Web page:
Death from Below
(Swords & Salt, Tale 3)
by Lindsay Buroker
Copyright 2013 Lindsay Buroker
Yanko dumped his five or six thousandth shovel of salt into the cart, hoping the dull ache in his back signified that he neared the end of his shift. If not, his work here might be aging him more than “hardening” him, the term his father had used when sending him to the mines to prepare for his warrior-mage tests. He imagined showing up before the pedagogues on the committee hunchbacked and with gray threading his black hair.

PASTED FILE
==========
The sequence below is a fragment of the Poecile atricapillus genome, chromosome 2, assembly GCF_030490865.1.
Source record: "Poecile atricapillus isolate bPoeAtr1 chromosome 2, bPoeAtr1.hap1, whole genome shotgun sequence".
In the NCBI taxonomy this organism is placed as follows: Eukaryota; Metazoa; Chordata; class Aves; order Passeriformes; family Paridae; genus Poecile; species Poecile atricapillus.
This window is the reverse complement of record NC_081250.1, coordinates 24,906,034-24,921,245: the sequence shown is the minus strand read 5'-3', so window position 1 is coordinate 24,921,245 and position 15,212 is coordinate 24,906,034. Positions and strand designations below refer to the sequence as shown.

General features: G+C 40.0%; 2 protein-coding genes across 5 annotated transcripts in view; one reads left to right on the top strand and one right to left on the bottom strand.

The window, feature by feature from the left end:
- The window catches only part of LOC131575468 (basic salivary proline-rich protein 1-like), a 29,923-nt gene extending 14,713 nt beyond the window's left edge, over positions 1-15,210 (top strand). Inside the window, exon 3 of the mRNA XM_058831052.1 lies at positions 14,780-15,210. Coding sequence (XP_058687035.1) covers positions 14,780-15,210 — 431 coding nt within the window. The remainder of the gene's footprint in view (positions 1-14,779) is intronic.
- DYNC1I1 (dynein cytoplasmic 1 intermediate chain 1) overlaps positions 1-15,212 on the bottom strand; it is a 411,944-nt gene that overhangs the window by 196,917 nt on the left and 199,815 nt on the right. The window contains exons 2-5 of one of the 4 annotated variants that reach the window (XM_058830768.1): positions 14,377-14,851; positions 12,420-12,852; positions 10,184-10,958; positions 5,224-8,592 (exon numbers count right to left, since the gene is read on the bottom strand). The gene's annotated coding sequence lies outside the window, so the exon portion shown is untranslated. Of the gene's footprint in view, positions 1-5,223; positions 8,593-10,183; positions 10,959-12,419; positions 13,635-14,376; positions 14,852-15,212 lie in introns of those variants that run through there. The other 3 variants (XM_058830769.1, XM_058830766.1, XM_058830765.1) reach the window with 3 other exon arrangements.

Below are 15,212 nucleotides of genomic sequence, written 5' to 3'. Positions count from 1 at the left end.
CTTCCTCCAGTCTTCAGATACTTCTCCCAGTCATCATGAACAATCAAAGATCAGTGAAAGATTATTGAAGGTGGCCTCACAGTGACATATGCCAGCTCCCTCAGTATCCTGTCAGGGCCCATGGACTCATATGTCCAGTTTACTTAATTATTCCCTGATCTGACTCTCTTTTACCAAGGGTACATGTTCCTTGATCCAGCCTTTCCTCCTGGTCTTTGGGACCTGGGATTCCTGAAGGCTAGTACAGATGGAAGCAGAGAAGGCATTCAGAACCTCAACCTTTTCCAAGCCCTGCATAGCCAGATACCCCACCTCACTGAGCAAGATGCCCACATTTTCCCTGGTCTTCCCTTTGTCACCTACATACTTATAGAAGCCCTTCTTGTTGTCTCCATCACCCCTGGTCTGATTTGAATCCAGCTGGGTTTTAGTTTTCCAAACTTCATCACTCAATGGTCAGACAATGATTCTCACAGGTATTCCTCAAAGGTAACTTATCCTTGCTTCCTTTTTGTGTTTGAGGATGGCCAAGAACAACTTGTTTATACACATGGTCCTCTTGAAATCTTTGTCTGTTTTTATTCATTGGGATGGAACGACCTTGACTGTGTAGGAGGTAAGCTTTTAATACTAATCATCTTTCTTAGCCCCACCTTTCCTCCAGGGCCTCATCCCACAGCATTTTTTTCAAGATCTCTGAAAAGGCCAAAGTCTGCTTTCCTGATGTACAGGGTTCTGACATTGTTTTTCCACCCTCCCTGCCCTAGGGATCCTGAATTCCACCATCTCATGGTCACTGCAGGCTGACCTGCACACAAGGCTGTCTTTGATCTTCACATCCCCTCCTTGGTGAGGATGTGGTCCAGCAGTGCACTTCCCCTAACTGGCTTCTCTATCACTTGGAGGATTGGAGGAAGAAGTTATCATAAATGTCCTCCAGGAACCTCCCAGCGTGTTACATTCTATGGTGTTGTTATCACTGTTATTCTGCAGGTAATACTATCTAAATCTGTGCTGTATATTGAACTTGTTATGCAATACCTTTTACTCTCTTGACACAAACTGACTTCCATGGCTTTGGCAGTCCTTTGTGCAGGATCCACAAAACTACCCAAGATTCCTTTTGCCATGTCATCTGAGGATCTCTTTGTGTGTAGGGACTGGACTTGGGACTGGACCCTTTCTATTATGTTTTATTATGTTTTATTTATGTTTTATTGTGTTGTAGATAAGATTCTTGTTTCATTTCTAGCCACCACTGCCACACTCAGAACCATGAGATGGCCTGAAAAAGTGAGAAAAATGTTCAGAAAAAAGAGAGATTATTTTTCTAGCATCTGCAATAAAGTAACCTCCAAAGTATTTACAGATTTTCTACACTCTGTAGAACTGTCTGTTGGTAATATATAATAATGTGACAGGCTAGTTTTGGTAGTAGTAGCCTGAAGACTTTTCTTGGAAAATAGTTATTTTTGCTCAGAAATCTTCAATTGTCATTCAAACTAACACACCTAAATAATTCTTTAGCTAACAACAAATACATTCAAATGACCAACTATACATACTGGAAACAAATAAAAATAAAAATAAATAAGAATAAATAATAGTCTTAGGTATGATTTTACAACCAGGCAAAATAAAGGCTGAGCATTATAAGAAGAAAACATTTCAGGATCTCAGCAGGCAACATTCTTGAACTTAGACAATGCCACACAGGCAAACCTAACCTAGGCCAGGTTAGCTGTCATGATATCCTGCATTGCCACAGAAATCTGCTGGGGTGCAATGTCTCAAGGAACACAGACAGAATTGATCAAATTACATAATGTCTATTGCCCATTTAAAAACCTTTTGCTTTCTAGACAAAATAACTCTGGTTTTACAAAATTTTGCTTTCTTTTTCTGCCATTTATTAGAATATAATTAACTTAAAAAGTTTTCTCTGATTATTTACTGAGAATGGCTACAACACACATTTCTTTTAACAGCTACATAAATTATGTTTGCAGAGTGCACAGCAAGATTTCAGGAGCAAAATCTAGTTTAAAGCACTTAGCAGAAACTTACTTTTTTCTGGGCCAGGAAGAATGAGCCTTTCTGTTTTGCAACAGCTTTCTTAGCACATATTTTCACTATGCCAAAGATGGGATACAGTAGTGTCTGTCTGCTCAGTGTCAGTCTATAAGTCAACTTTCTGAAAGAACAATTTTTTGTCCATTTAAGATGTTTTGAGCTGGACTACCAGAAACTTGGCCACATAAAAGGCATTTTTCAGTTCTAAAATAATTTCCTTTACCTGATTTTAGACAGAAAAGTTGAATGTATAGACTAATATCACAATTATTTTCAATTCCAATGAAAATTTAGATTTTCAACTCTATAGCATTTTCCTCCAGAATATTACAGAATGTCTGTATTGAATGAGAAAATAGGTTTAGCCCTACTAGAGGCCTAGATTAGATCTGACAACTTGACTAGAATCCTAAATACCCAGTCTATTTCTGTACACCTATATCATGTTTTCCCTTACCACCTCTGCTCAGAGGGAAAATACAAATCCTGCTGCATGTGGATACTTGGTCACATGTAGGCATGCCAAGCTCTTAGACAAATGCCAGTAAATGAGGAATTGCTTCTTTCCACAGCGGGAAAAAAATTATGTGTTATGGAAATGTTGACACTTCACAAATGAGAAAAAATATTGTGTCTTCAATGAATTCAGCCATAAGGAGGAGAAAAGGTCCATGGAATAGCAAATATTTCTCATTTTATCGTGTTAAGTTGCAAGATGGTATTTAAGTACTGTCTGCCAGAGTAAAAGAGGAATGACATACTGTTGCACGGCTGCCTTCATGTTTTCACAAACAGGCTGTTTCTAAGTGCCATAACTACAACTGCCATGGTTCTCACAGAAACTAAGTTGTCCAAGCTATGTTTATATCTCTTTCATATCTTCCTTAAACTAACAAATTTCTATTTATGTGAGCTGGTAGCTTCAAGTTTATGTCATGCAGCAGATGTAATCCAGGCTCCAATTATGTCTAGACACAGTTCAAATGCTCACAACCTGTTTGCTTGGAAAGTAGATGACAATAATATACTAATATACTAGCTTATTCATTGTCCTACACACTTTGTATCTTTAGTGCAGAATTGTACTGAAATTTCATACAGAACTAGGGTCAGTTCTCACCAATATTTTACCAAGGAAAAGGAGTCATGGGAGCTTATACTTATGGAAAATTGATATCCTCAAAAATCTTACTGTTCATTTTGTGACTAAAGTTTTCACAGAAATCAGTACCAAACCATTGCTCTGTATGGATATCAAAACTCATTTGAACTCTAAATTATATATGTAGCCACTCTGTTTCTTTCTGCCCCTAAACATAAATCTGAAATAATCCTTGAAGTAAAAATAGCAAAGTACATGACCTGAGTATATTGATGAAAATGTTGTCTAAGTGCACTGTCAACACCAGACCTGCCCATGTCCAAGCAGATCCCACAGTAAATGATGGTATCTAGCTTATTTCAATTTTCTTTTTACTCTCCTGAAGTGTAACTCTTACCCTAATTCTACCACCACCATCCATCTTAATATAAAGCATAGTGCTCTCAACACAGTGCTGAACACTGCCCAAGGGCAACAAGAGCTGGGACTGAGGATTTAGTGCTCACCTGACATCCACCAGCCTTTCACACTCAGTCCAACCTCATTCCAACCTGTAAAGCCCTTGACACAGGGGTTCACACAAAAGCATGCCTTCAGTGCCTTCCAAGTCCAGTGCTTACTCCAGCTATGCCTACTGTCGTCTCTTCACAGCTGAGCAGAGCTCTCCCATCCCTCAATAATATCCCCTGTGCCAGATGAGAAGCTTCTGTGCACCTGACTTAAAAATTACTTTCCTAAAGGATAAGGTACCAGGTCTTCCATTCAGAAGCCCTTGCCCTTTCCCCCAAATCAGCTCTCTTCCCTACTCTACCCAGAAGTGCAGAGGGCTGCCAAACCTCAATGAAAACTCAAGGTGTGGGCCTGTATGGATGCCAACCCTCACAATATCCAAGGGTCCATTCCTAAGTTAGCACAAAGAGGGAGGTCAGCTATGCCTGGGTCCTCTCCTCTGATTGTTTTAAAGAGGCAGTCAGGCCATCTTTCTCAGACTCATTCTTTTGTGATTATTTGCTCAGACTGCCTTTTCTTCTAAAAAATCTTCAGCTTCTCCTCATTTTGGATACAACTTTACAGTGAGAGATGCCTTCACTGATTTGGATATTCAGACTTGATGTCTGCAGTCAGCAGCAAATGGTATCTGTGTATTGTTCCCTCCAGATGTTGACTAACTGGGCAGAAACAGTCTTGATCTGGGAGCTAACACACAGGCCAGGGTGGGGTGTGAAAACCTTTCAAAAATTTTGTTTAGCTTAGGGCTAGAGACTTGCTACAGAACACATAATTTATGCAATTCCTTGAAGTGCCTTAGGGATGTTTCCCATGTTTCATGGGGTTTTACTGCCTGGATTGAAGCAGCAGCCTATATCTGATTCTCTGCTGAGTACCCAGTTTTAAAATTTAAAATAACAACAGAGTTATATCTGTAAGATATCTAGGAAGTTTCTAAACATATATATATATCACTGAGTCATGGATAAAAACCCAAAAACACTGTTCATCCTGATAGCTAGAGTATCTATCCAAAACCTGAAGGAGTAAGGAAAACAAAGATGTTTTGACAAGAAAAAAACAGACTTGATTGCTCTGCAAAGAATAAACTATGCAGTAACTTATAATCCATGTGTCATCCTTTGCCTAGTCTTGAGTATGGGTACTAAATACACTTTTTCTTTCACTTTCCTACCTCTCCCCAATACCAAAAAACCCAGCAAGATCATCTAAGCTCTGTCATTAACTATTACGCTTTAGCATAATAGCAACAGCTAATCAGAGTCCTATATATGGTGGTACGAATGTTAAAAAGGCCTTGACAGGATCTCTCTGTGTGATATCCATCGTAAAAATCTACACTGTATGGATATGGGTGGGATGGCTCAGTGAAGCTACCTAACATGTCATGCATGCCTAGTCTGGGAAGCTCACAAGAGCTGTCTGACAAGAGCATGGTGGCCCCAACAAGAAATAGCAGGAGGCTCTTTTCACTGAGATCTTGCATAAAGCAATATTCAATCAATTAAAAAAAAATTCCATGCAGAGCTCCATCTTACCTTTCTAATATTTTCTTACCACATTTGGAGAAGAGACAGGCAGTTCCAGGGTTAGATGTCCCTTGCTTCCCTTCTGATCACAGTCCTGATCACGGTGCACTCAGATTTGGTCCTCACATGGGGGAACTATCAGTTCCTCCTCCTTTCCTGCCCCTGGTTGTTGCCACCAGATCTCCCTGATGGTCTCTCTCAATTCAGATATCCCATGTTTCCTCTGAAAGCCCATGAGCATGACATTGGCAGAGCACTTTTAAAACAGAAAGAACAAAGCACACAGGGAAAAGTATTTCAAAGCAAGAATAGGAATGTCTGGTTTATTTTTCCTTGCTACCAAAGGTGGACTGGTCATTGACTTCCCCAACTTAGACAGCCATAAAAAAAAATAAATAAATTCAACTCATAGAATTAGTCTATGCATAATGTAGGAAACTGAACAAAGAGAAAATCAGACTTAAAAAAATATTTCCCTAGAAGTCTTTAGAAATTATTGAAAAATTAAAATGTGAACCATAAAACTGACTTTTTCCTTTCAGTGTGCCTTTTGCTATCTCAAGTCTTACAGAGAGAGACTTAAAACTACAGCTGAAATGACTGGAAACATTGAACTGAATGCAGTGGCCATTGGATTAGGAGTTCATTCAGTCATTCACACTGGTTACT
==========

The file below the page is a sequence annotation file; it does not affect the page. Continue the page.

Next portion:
“You’re muttering,” the woman on the other side of the cart said as she dumped a shovelful of her own. Clad in a fur vest that left her muscular arms bare, Lakeo had doubtlessly never had a sore back or any other type of frailty in her life. Her frizzy hair nearly brushed the grayish-white tunnel ceiling when she stood straight, which wasn’t often. She kept shoveling, toiling away without breaks. “It’s not about that girl again, is it?”
“No.” Aware of the miners working farther down the tunnel, cracking their pickaxes into the marble-hard walls of salt, Yanko did not stop shoveling to talk. “Though she’s older than you, so it’d be appropriate to call her a woman, don’t you think?”
“How do you know?”